Why remember the Sept. 21 nightmare?
Sometimes I wonder why I would want to remember that dark day in our history when the dictator Ferdinand Marcos stripped us all of our freedoms and perpetuated himself in power with the declaration of martial law in 1972. Proclamation No. 1081 was signed on Sept. 21, but was only publicly announced on Sept 23. The arrest and detention of his top critics led by Senators Ninoy Aquino and Jose W. Diokno began on Sept. 21, 47 years ago today—the better to have caught us all unaware.
It is a day that still reawakens nightmares for me personally, but I know that despite the harsh and horrible memories, the day has to be remembered, lest we forget the lessons it has left us. Because forgetting would mean rendering all personal and political wounds of the period meaningless, especially with all the continuing attempts at altering our history so that yesterday’s villains are welcomed back into the bosom of society. Or even to be persuaded that the horrors of martial law never really happened. Did we really just imagine it all?
Fortunately, there are books for young readers that render the martial law experience more understandable and more accessible than the usual textbook facts.
“At the School Gate” by Sandra Nicole Roldan, illustrated by Nina Martinez (Bookmark, 2018), is not set during the martial law years, but captures the emotional impact of the period on the young school girl-narrator and her family. Through her chilling personal narrative centered on her father’s detention during martial law at the Camp Crame Detention Center—where she says she was conceived during a Valentine’s Day conjugal visit—to her father’s repeated arrests even in present times, the reader is drawn into a challenging period in our recent history.
The news of her father’s arrest with a price on his head, and hardly recognizing him on television where he is shown handcuffed and in long-sleeved shirt, certainly to hide the evidence of physical torture, weighs heavily on the young girl-narrator. Hearing the news from her Tita Em the day she waits for her in school, she finds herself shutting herself from the present: “I noticed something happening to the ceiling. It slowly swelled and undulated like a huge balloon filled with jelly. It heaved like the belly of a giant reptile…”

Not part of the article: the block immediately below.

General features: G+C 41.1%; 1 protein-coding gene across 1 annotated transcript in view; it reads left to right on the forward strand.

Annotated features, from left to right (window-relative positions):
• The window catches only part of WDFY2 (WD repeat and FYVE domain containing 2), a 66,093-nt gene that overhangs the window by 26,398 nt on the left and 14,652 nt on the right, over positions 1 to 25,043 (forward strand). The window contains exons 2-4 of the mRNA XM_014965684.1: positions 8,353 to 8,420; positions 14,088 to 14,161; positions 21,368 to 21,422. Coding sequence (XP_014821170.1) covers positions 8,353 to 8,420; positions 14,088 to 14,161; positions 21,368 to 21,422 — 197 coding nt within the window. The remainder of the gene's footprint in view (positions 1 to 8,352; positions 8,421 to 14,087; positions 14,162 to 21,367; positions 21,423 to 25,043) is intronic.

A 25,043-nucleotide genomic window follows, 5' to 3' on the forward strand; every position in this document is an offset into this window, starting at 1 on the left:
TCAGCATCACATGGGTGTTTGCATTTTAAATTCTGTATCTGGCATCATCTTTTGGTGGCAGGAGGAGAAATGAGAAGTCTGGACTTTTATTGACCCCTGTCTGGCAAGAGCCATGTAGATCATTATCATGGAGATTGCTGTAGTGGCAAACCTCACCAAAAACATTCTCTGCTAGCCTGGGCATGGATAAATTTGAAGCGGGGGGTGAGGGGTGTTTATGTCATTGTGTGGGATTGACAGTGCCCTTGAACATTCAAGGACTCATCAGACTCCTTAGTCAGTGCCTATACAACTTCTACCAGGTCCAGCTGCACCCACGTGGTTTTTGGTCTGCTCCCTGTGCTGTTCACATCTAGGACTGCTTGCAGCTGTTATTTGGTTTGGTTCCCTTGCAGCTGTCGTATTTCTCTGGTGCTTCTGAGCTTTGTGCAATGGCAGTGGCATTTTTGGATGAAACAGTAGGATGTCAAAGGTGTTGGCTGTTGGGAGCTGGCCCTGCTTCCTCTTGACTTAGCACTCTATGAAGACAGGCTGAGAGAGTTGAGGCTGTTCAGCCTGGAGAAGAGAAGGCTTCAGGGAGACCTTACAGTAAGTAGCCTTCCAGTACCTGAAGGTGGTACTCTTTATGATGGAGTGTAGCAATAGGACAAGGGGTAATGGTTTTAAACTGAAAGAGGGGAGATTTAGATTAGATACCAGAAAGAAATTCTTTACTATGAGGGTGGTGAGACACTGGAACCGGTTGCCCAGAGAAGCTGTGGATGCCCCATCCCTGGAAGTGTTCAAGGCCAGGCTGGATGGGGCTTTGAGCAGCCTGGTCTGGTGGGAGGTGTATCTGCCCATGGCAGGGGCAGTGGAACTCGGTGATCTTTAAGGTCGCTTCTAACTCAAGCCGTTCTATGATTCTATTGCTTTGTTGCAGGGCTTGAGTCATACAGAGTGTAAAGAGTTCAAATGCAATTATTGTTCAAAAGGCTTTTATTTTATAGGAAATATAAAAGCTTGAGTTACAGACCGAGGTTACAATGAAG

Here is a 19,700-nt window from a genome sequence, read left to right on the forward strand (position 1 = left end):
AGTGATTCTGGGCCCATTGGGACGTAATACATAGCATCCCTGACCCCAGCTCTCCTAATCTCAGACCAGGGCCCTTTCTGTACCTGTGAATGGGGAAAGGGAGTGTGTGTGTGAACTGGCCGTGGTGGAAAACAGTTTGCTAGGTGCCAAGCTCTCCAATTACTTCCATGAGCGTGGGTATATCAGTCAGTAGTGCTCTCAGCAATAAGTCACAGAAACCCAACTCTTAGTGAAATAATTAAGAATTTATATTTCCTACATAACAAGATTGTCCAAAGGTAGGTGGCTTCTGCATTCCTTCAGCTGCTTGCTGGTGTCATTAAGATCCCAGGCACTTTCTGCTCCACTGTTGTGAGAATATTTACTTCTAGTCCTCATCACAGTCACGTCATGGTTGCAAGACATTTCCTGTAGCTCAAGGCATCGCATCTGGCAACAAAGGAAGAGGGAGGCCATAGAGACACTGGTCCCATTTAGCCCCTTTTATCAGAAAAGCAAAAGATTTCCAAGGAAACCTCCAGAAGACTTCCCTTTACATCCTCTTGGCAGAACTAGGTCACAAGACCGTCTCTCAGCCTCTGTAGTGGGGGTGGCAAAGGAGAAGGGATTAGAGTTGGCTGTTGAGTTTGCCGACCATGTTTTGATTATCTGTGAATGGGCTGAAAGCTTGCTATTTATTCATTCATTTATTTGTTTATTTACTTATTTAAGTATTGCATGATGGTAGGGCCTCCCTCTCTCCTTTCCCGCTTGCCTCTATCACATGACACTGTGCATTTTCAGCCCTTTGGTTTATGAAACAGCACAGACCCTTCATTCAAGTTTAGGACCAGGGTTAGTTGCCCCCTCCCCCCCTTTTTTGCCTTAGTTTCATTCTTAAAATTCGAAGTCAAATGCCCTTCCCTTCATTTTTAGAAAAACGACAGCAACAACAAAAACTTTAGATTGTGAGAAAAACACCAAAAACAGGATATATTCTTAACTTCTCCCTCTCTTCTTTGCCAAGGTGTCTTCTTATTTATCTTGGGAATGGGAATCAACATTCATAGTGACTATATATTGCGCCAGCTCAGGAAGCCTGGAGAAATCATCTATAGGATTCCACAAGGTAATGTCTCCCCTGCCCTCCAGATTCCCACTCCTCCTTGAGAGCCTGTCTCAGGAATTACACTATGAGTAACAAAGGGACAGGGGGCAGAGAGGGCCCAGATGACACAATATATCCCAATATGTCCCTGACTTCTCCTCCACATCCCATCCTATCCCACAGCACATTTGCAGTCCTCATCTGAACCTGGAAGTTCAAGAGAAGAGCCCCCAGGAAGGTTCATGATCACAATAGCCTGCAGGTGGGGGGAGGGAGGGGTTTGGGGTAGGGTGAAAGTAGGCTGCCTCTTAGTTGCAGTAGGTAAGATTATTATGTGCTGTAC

The events are familiar and recognizable—the price on her father’s head, the newspaper headlines, the prison visits, the court trials, the harassment of family members through surveillance. The story veers away from father in detention to who is at the school gate. To the young girl, it is someone forbidding, with teeth shiny as bullets and with a gun bulging at his side.
The narrator’s moment of triumph is when she gathers enough courage to confront the man at the gate. She knows he is only doing his surveillance duty, but since he wants information about her, she gives him all that. I know you are military, she confronts him. “Tell Papa I’m not afraid anymore.”
Key to that statement is her father’s statement she has taken to heart: “As long as you see something wrong, you don’t stop fixing it. You never really stop fighting. You just learn to fight in a different way.”
The rich details Roldan uses, as in the reference to People Power (“I thought it was like winning the Sweepstakes and all Filipinos would become rich. No more beggars in the street or little kids selling sampaguita at night.”) and the dictator (“Bad presidents like Marcos may come and go but They will always stay in power.”), humanize the narrative.
One also takes note of the use of “They” and “Them” in their upper case form when referring to the military, as if they were to be spoken of in hushed voices, so dreaded that they could not be referred to by name.
A second book is a translation from a Spanish book, part of a Books for Tomorrow series. “Ito ang Diktadura,” illustrated by Mikel Casal (Adarna, 2017), is a virtual hall of shame, a gallery of dictators who are unmasked and found to be less than courageous. Ferdinand Marcos is part of the roster, in unsavory company with and in the same row as Nicolae Ceausescu, Idi Amin, Pol Pot.
These two books in my growing martial law library should reaffirm and strengthen any freedom-loving citizen’s resolve to always remember what went before, so that “Never Again” becomes more than a battle cry to live by.
Neni Sta. Romana Cruz ([email protected] gmail.com) is chair of the National Book Development Board and a member of the Eggie Apostol Foundation.
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